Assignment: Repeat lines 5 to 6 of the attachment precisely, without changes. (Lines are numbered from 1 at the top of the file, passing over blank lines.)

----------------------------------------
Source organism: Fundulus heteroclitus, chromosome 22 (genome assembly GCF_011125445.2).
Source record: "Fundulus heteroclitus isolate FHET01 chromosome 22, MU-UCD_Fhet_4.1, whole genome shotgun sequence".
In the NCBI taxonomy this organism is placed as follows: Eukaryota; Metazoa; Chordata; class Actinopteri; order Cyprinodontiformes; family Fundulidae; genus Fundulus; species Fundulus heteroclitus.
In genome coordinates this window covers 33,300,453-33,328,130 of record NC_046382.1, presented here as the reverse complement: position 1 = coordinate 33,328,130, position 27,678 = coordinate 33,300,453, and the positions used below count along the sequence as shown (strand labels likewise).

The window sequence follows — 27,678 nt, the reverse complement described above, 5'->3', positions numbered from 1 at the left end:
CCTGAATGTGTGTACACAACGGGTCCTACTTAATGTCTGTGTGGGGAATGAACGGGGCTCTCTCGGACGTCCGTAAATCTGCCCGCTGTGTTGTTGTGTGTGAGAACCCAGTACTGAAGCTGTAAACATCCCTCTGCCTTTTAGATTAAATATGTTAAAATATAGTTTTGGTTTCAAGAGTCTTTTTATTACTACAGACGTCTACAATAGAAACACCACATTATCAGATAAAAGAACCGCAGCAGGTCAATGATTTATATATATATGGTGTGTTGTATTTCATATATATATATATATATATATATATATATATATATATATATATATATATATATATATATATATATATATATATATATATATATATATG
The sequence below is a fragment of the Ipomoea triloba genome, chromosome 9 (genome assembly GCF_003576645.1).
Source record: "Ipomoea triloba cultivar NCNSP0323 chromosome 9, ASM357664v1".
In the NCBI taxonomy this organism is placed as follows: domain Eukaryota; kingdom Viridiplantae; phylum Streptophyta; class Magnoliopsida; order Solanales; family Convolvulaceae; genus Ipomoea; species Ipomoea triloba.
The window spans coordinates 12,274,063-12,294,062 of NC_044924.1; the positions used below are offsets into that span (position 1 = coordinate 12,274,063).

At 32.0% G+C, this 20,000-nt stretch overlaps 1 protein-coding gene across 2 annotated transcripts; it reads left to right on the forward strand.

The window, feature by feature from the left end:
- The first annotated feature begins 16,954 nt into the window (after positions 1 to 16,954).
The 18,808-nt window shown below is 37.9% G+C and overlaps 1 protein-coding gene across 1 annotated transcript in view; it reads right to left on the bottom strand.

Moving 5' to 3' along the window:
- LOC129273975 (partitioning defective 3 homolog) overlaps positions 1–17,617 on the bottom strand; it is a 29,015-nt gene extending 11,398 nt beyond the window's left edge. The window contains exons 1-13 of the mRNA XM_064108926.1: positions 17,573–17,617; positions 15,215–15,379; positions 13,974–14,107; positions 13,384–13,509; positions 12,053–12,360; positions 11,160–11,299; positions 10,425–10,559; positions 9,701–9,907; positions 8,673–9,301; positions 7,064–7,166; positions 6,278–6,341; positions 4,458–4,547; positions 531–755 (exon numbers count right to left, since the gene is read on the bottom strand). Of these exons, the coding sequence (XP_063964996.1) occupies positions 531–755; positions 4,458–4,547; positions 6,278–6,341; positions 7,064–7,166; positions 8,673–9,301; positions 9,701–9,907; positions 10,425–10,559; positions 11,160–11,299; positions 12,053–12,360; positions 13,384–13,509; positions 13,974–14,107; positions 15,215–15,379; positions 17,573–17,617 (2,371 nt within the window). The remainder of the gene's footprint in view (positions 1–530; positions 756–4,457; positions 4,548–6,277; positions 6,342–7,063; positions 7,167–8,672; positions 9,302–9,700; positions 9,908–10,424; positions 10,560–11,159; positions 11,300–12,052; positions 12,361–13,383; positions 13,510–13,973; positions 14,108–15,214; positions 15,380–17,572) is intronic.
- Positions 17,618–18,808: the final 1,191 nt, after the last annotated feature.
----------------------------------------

The window sequence follows — 27,678 nt, the reverse complement described above, 5'->3', positions numbered from 1 at the left end:
CCTGAATGTGTGTACACAACGGGTCCTACTTAATGTCTGTGTGGGGAATGAACGGGGCTCTCTCGGACGTCCGTAAATCTGCCCGCTGTGTTGTTGTGTGTGAGAACCCAGTACTGAAGCTGTAAACATCCCTCTGCCTTTTAGATTAAATATGTTAAAATATAGTTTTGGTTTCAAGAGTCTTTTTATTACTACAGACGTCTACAATAGAAACACCACATTATCAGATAAAAGAACCGCAGCAGGTCAATGATTTATATATATATGGTGTGTTGTATTTCATATATATATATATATATATATATATATATATATATATATATATATATATATATATATATATATATATATATATATATATATATATATG